Kazbek is an extinct volcano covered by several glaciers. One of its glaciers forms the origin of the Terek, a river that flows through North Ossetia, Chechnya and Dagestan and flows into the Caspian Sea 623km later.

Kazbek in Georgia

At the foot of Kazbek, on the Georgian side, lies the village of Stepantsminda. Together with Goristsikhe, Gudauri, Kobi, Sioni and Sno, it forms the municipality of Qasbegi. Through Stepantsminda and east of Kazbek runs the Georgian Military Road, currently the only passable border crossing between Georgia and Russia.

The ascent to the summit, first made in 1868, isn't particularly difficult technically.

Similarly large mountains in the Alps: none

7. Pushkin (5,033 m)


The Pushkin peak belongs to the Bezingi massif in Kabardino-Balkaria and, at 5,033 meters, is the seventh highest peak in the Caucasus Mountains and the smallest five-thousand-metre peak in the region.

Similarly large mountains in the Alps: none

8. Katyn Tau (4,979 m)


Another representative of the Bezingi massif is the Katyn Tau. It also lies on the border between Kabardino-Balkaria (Russia) and Svaneti (Georgia).

Similarly large mountains in the Alps: none

9. Gistola (4,860 m)


The 4,860m (15,940ft) high Gistola lies in the Georgian region of Svaneti and is the sixth largest mountain in the country. Its slopes are covered with ice and snow all year round. The mountain is a popular photo subject. It was first climbed by a Georgian group in 1937.

Similarly large mountains in the Alps: Mont Blanc, the largest mountain in the Alps, is 50 metres smaller than Gistola.

10. Shota Rustaveli Peak (4,860 m)


We have now got to know some giants of the Caucasus, which are located on the border between Svaneti and Kabardino-Balkaria. With the Shota Rustaveli Peak, another one is added. With its height of 4,860m (15,940ft) it just makes it into the Top 10 in the Caucasus. Its slopes are largely glaciated.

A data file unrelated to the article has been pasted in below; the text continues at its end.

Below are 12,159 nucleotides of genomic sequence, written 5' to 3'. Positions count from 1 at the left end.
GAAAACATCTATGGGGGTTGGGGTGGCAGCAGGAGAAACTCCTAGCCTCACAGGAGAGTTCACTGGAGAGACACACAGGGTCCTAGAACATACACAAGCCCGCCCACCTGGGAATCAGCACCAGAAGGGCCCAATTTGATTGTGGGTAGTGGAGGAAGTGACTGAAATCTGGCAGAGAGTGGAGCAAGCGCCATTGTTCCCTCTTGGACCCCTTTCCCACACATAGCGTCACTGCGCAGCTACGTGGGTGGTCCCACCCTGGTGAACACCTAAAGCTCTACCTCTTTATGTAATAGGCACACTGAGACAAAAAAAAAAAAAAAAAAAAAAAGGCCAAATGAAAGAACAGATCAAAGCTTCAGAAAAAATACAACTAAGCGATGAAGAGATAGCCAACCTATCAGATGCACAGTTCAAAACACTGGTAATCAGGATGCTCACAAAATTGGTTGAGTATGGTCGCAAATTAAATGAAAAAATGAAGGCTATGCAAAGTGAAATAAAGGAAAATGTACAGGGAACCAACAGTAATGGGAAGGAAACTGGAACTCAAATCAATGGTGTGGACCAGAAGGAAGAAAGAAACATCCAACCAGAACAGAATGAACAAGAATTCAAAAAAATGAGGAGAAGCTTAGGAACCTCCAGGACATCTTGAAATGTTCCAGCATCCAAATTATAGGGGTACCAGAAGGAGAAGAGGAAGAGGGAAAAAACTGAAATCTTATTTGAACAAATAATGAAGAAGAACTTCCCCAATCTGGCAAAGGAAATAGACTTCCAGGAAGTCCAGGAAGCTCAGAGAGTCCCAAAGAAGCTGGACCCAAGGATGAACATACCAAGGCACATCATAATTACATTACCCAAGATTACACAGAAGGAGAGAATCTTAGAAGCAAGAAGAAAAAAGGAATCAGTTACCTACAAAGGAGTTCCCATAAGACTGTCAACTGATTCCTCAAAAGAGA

It owes its name to the famous Georgian writer and poet Shota Rustaveli, who worked in the 12th and 13th century. One of his most famous works is «The Knight in the Panther's Skin».

Similarly large mountains in the Alps: Mont Blanc, the largest mountain in the Alps, is 50 metres smaller than Shota Rustaveli.

11. Tetnuldi (4,858 m)


Mount Tetnuldi, located in the Svaneti region, is one of the most famous peaks in Georgia. From a height of 3,000 metres, the 4,848 metre high mountain is glaciated. The first ascent was made in 1896 by Douglas Freshfield from England.

In Mestia (Svaneti), one of the two ski resorts is named after the mountain – the Tetnuldi ski resort opened in 2015.

Similarly large mountains in the Alps: Mont Blanc, the largest mountain in the Alps, is 48 metres smaller than Tetnuldi.

12. Jimara (4,780 m)


The 4,780m (15,680ft) high Jimara is the twelfth highest mountain in the Caucasus and the second highest in North Ossetia-Alanya, the Russian region in the North Caucasus. Its southern part is in Georgia, only about nine kilometres from Mount Kazbek.

Similarly large mountains in the Alps: Mont Blanc, the largest mountain in the Alps, is 30 metres higher than Jimara.

13. Ushba (4,710 m)


The 4,710m high Ushba, together with Kasbek and Shchara, is one of the most famous mountains in Georgia. This is mainly due to its special double peak shape. It lies in Svaneti, in the northwest of the country and is bordered by the Russian Republic of Kabardino-Balkaria.

Mount Ushba in Georgia

Ushba is considered as the most difficult peak of the whole Caucasus by many mountaineers. This is partly due to the unpredictable and changeable weather in this region. Ushba was first climbed in 1888 (north summit) and 1903 (south summit) respectively. The north summit is slightly higher than the south summit.

Comparison with the Alps: Ushba would be the second highest mountain in the Alps after Mont Blanc.

14. Dumala Tau (4,682 m)


At 4,682 metres, the Dumala Tau is number 14 in the Caucasus. It is located in Kabardino-Balkaria close to the border to Swaneti (Georgia).

Dumala Tau is almost 50 metres higher than Dufour Peak (the highest point in Switzerland).

15. Uilpata (4,649 m)


The peak of Uilpata lies in the Russian region of North Ossetia-Alanya, more precisely in the Alanian National Park, the highest point of which is 4,649 metres high.